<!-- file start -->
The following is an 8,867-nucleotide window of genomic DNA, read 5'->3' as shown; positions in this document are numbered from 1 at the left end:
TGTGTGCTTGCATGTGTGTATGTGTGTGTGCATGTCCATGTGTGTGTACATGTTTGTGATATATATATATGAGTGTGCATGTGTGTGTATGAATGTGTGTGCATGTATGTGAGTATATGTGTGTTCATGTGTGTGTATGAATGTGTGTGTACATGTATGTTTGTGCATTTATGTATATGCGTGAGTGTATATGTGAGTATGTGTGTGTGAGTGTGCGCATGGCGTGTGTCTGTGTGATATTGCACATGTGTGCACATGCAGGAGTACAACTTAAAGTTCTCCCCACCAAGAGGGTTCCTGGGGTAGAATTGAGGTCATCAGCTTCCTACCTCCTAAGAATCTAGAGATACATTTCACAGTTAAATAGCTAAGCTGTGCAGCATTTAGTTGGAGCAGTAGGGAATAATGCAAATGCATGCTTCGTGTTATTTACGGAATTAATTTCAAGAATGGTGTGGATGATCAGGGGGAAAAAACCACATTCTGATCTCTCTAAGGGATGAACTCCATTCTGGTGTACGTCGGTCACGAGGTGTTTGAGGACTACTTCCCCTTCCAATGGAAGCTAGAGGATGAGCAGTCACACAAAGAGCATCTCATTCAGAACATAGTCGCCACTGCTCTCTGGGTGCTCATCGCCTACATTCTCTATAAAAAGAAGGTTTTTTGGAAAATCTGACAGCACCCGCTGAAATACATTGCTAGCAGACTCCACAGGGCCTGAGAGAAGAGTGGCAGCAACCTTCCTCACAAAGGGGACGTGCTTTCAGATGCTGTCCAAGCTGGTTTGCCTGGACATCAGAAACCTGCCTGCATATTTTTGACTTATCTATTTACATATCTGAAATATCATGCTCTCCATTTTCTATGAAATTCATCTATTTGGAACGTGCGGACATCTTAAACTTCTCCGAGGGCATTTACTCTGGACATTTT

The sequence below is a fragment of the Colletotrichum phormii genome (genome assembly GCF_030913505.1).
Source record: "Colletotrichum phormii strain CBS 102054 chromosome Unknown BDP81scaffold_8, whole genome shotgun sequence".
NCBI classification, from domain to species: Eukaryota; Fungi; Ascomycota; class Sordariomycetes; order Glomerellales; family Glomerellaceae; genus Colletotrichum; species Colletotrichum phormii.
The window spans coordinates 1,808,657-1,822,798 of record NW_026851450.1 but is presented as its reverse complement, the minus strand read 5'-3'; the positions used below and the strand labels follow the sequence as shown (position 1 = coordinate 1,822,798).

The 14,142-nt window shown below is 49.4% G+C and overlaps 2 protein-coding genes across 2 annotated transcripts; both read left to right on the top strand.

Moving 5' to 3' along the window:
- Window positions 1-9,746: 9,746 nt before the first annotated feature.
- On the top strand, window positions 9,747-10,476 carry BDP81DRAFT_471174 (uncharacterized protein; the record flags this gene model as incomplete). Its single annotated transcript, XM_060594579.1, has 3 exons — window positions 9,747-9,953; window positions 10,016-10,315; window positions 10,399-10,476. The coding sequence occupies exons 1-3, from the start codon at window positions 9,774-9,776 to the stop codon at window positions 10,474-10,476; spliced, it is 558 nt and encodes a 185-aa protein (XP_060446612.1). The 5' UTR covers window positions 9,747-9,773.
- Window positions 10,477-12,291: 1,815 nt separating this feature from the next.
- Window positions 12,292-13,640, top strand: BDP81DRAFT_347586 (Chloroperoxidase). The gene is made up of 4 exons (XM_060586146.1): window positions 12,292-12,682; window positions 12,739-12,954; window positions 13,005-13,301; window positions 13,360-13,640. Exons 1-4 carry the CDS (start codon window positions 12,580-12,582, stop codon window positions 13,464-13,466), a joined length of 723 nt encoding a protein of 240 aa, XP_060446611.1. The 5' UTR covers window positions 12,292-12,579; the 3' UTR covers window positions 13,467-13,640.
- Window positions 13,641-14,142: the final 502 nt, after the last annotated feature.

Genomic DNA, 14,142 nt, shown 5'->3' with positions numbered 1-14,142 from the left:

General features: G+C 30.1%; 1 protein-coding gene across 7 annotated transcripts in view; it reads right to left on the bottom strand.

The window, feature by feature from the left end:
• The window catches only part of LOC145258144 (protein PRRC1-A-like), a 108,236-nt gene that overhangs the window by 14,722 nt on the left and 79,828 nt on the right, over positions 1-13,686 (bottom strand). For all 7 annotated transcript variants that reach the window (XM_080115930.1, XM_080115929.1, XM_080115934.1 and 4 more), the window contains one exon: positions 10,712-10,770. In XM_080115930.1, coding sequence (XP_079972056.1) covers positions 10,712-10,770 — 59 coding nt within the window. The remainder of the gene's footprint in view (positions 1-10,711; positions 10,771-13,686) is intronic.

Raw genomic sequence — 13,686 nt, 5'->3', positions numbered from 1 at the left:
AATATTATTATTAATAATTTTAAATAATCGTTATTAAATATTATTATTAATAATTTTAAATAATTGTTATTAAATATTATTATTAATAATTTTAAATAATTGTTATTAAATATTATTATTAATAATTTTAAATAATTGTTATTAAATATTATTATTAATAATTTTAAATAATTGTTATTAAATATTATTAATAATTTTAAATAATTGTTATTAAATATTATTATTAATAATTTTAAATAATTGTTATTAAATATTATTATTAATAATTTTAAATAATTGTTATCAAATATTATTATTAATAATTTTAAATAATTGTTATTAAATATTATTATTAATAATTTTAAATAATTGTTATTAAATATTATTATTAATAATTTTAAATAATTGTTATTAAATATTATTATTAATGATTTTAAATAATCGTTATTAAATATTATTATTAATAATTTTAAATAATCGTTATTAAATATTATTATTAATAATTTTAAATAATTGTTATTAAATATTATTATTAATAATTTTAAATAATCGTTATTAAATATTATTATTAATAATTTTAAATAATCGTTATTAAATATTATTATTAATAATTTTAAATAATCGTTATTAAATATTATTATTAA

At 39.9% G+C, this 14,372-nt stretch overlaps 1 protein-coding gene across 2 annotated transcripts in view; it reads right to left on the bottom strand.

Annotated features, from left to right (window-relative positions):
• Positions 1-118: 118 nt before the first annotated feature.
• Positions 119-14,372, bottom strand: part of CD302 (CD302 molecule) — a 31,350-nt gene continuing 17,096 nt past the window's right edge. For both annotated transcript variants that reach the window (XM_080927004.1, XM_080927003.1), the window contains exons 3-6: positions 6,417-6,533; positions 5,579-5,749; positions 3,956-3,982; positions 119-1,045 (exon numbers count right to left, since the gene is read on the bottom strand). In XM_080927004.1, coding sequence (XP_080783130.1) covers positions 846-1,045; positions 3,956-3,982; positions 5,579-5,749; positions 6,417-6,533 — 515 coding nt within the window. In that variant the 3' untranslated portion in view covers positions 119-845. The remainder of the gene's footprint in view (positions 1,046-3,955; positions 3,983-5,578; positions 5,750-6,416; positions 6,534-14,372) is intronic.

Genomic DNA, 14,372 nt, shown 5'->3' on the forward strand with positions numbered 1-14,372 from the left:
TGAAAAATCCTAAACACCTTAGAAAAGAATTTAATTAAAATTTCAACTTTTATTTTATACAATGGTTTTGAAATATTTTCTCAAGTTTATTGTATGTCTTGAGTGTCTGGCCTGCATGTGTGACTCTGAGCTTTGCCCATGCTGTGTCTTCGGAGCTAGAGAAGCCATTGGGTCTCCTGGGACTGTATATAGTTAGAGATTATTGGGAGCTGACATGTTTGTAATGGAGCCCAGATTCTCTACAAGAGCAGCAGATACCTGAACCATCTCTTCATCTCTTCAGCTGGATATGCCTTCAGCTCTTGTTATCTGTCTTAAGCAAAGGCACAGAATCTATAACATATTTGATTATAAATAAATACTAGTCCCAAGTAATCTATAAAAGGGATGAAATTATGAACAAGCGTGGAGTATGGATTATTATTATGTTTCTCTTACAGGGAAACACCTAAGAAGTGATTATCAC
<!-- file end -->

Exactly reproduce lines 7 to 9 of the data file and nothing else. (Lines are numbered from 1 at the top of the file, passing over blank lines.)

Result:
The 14,142-nt window shown below is 49.4% G+C and overlaps 2 protein-coding genes across 2 annotated transcripts; both read left to right on the top strand.

Moving 5' to 3' along the window:
- Window positions 1-9,746: 9,746 nt before the first annotated feature.